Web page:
After two days of talks, workshops and discussions I was reminded of the process that has become apparent during the recent development of my soon to be released Genie shelf. However much work was done in the software, nothing compared to experimenting with the corner of an offcut, prototyping and creating a first version when moving a design forward. The hands on manipulation of the material, slows the maker down to having a closer more intuitive connection with the material, which cannot be replicated from behind a computer screen. Despite the technology being there to aid in the process it is inevitable that it will play a part in the final outcome of a piece. The software allows us to see things that we may not have seen before and being able to “unsee” them isn’t possible. Being influenced by technology is inevitable but what became apparent to me was that over immersion leads to a lack of authenticity of direction in the design process. The use of digital technology is in an important part of the design (and production) process but for me is best consigned to the rational left side of the brain. The feeling that a design creates is usually born in an nonjudgmental expressive state of mind whether this is at the sketch phase or during 3D scale maquettes, which emanates from the right side of the brain. The challenge of maintaining the “feeling” is always going to be there, when the brain constantly flits from right to left side activities but as Joseph pointed out early on, the objective should be to stay true to the spirit of the initial idea.
David’s bench, 1999
In 1999, when I was just starting out in Barcelona, I acquired one of my first large commissions. The commission was for a matching dining table and bench. The top surface was a two-inch thick layer of Maple, which was held on four-inch legs of ebonised Iroko. The design featured my first large mortise and tenon joints. When my client, David moved house the table remained, but the bench travelled with him.
“Your first bench has now become my longstanding bedside table. It’s a simple work of art that remains consistent, durable and faultless.” – David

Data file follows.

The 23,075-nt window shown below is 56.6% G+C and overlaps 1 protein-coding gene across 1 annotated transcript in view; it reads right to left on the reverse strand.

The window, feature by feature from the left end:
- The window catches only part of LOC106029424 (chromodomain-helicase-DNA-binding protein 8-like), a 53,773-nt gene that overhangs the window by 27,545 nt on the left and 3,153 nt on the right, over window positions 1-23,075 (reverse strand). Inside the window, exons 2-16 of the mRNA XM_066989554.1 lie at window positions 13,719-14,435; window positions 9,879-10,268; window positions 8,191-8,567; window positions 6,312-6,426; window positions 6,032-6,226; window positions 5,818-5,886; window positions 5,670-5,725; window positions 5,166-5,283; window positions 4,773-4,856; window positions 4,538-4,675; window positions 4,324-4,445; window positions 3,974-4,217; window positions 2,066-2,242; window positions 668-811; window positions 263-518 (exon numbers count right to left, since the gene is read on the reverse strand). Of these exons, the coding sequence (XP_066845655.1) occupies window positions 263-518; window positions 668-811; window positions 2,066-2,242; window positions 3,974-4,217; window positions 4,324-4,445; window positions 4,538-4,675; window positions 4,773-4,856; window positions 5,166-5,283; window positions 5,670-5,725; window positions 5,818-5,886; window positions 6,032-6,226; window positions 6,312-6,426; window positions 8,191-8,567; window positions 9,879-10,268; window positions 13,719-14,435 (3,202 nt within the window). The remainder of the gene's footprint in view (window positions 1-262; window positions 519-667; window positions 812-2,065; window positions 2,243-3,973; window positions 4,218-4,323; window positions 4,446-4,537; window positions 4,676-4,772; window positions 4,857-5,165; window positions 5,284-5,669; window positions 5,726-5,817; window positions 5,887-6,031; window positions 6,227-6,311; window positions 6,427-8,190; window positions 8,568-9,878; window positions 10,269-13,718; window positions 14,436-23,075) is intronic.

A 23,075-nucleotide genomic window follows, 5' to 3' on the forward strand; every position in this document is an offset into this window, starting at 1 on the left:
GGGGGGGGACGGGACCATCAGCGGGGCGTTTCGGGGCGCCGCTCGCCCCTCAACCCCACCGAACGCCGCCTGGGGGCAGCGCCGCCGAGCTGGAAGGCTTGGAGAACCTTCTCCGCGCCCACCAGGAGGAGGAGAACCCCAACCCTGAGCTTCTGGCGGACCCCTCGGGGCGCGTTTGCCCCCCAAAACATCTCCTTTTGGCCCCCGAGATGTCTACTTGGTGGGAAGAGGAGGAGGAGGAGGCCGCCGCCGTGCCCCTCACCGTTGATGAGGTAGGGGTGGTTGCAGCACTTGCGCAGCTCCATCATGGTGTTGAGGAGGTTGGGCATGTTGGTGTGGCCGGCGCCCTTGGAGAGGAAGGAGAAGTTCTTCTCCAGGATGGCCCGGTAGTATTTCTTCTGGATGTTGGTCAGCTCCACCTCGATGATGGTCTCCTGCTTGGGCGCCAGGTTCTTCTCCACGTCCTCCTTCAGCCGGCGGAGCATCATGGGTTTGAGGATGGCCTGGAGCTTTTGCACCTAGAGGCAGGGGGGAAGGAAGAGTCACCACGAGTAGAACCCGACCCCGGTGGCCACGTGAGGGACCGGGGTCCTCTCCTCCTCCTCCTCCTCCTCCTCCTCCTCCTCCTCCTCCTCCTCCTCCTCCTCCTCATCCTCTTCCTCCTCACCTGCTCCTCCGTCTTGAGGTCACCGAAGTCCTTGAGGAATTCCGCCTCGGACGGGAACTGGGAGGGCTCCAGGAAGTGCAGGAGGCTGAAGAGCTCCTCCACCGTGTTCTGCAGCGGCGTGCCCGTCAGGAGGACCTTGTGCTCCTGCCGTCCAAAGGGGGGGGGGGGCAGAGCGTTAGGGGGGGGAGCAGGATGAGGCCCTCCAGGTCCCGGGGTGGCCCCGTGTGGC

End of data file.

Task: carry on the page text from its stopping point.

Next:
Fireland Flow cabinet, 2003
The cabinet was made in 2003 to be an exhibition piece. It comes out on the road with me less often these days as I have new pieces that I want to exhibit. It’s always painful when one of my babies are mistreated, but apart from a small scratch (much to my annoyance) inflicted by a member of the public’s rucksack, it remains in perfect condition.
Michael’s table, 2005
Michael commissioned a small, high table in solid Cherry and Ebony. We worked on the design together and it was a fusion of a traditional style with a contemporary twist.
“The hall table I commissioned was a collaboration between the two of us that to this day I still admire. It is made of handpicked woods, which have aged beautifully as the colours have deepened over the years. It still remains in the same place it did twelve years ago as a hall table enduring the use that we have put it to with bits and pieces like keys being put on it which might well have scratched it but doesn’t seem to have done so.
It truly is a timeless piece with a design that is still in keeping with our new décor even when we renovated our house. You put a lot of effort into making the table to the highest quality and the finish is quite excellent.” – Michael
Martino’s lamps, 2006
Martino commissioned two lamps which were a combination of thin, solid wood strips, which made up the lampshade struts and veneered pieces which formed the structural parts of the project. Solid wood plugs were glued into the struts to hold the structure in place and then the lamps were finished with a few coats of oil.
“I still absolutely love those lamps and finding a place that does them justice is always a challenge. They are still in brilliant condition, with very little change in them since they were new. Since we are in the process of redecorating, I am excited to re-think where and how we will use the lamps.” – Martino